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NC News This Week

Newly appointed Durham police chief resigns

The newly appointed Durham police chief resigned Wednesday afternoon, two weeks before he was to have taken office.

Amid impending revelations about his marital history, Gregory Watkins felt it would be in his and Durham's best interests to resign, City Council member Howard Clement said.

Clement said city officials recently were told Watkins, 56, a retired deputy chief in Kansas City, Mo., had been married six times and that one of his ex-wives had filed a restraining order against him. He was ordered to have no contact with her and to stay away from her home.

"It is unfortunate, but I believe his resignation is in the best interest of Mr. Watkins, the police department and the citizens of Durham," City Manager Marcia Conner said in a statement.

Oldani Group, an executive search firm, conducted the search on the city's behalf. City government officials are now reviewing the parameters of the background checks and the information conveyed to the city, Conner said.

Some police officers expressed regret that interim Chief Steven Chalmers had not been selected. Clement shared this sentiment, but did not fault Conner.

"I'm unhappy that [Chalmers] is out of the race," he said. "But I respect [Conner's] decision."

Clement said the selection of a new chief now lies in the hands of the city manager and that he has faith in her ability to do so.

West Nile virus threat grows in N.C.

For the first time, mosquitoes in North Carolina have tested positive for West Nile virus, while 18 more birds in nine counties also tested positive, state health officials said Thursday.

"Finding the virus in mosquitoes helps us target our control measures because we know what mosquito to go after," said Nolan Newton, chief of the public health pest management section.

Health officials credited public awareness for the findings in dead birds.

Officials added that the virus usually causes only mild disease in humans; the most serious problems in the United States have been among the elderly.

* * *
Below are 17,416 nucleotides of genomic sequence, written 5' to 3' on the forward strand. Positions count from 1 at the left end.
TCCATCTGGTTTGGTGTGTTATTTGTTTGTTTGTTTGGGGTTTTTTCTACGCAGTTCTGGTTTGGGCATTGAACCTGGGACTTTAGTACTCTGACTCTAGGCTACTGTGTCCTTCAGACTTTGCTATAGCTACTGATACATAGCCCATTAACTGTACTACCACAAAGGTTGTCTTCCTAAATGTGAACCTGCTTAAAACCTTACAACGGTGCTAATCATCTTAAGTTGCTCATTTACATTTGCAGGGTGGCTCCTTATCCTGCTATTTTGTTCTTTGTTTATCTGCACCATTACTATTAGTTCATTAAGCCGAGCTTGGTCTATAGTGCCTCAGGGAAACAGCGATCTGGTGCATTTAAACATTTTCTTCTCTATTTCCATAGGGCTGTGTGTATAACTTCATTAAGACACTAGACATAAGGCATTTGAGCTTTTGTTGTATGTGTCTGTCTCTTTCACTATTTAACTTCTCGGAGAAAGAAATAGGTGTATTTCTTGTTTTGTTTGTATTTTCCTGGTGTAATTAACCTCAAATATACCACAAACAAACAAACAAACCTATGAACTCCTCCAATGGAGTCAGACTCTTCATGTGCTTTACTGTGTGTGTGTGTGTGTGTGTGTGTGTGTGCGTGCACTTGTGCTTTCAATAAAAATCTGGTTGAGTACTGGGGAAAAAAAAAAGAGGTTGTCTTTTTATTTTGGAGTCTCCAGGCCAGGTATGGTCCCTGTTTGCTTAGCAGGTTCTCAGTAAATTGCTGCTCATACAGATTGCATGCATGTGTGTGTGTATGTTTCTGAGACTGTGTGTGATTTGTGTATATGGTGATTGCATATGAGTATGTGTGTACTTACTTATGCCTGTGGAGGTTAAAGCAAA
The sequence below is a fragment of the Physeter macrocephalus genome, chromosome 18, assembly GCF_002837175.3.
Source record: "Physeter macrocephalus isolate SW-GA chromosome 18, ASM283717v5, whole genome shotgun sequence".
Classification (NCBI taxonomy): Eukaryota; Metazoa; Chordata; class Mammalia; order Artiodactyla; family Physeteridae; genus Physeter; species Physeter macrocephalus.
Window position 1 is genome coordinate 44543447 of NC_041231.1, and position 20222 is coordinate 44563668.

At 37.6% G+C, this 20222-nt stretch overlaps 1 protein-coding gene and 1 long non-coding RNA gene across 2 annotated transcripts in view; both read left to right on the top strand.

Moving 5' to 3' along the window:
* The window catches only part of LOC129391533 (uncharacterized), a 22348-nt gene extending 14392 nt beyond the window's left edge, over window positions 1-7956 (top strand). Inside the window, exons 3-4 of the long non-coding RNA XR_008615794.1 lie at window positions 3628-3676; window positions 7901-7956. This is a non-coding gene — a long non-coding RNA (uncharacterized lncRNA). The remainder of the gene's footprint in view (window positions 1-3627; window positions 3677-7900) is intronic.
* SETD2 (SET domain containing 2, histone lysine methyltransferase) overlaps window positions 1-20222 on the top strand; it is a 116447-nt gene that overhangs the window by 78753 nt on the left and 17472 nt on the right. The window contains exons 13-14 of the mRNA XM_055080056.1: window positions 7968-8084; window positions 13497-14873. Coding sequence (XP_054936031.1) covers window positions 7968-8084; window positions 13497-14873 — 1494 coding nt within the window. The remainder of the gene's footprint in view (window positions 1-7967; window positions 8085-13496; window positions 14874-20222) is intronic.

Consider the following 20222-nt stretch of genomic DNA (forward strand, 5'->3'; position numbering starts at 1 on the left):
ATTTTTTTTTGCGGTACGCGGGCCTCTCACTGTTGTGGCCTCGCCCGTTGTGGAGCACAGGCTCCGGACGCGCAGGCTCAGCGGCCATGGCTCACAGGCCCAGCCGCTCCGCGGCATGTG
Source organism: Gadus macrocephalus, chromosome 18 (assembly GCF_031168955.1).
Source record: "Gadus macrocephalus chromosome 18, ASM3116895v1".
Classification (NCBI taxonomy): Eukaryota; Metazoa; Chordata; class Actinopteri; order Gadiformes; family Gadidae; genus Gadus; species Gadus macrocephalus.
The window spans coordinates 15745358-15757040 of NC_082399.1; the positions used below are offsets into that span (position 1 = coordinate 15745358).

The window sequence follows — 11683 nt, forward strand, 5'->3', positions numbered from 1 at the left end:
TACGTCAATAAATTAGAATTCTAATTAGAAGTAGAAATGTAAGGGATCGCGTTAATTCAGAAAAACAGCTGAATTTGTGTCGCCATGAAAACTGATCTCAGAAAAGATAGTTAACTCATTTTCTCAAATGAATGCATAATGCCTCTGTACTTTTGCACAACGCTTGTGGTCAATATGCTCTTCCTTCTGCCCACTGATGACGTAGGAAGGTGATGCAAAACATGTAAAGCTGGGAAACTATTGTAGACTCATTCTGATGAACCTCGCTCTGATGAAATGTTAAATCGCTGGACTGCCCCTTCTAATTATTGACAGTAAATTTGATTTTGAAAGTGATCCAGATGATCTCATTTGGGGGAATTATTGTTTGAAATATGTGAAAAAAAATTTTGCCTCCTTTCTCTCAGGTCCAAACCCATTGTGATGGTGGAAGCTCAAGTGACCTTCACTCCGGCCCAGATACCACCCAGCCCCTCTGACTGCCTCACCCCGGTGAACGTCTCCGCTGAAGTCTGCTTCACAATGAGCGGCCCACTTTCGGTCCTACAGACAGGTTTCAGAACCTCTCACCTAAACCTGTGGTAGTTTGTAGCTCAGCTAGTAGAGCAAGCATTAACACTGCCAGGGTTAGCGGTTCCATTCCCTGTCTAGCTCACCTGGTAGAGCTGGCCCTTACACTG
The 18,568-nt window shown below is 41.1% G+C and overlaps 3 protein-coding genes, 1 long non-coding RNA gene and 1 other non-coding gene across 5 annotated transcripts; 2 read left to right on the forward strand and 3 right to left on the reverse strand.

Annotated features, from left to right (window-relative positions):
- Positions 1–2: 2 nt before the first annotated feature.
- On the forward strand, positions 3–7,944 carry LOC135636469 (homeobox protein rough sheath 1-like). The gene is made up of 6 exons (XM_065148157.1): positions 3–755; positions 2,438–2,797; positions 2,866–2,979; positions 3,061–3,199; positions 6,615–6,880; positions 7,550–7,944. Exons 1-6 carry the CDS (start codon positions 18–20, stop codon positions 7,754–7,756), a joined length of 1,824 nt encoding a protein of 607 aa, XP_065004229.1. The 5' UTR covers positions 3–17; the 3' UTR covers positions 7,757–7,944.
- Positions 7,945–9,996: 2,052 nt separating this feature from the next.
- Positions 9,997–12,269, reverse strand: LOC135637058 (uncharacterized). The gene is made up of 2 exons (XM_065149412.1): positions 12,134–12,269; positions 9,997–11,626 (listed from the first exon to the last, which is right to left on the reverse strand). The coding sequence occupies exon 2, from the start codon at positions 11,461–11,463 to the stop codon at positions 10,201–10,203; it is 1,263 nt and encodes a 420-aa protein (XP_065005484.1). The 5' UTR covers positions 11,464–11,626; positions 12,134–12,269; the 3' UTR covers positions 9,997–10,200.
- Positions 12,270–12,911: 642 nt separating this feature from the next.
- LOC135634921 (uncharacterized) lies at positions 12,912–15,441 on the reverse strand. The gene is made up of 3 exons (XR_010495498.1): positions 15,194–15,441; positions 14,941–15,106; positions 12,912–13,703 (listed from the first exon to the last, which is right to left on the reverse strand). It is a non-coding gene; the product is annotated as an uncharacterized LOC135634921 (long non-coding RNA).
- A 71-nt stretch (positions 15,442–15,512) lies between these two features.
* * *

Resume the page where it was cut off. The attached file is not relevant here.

North Carolina has never had a human case of West Nile virus, which is not known to pass from birds to humans. Instead, it is transmitted to humans when a mosquito bites an infected bird and then bites a human.

The virus may cause flu-like symptoms in humans, such as headaches, swollen glands, muscle aches and rashes.

UNC researchers discover Fragile X gene

A study released Thursday by the Centers for Disease Control and Prevention and conducted by researchers at the University of North Carolina at Chapel Hill is the first look at the long diagnosis process for the presence of Fragile X and whether newborns should be screened for it. Fragile X Syndrome is the most common inherited cause of mental retardation. The syndrome affects 50,000 people nationwide and cannot be cured, but many parents said they wish they had been told about it before having more children.

In a survey of 140 families with a Fragile X child, 40 percent of parents had given birth to additional children before they learned they were carrying the mutation, which occurs on the X chromosome and disrupts production of a protein important for the brain's reasoning skills.

About one in 4,000 boys is born with Fragile X. Girls are many times more likely to carry the mutation, about one in 269, but not all display symptoms because women have two X chromosomes while men have one.

Durham may turn to local quarry for water

Durham officials eyeing the city's receding reservoirs were pleased to learn that they soon may be able to tap into a supplemental source of water.

A former rock quarry in northern Durham has for many years been mentioned as a possible new city reservoir. Engineering studies have concluded that the old Nello Teer quarry, owned since the 1980s by Hanson Aggregates, could be converted from a source of rock to one of water.

Besides the long-term development of the quarry as a reservoir, city officials are considering a quicker fix: piping the water that already has accumulated there, an estimated 200 million to 350 million gallons, officials said.

Along with water from Jordan Lake, the Hanson quarry could quench Durham's thirst well after it outstrips the two present city reservoirs at Lake Michie and Little River Reservoir--until 2020 or beyond, officials added.

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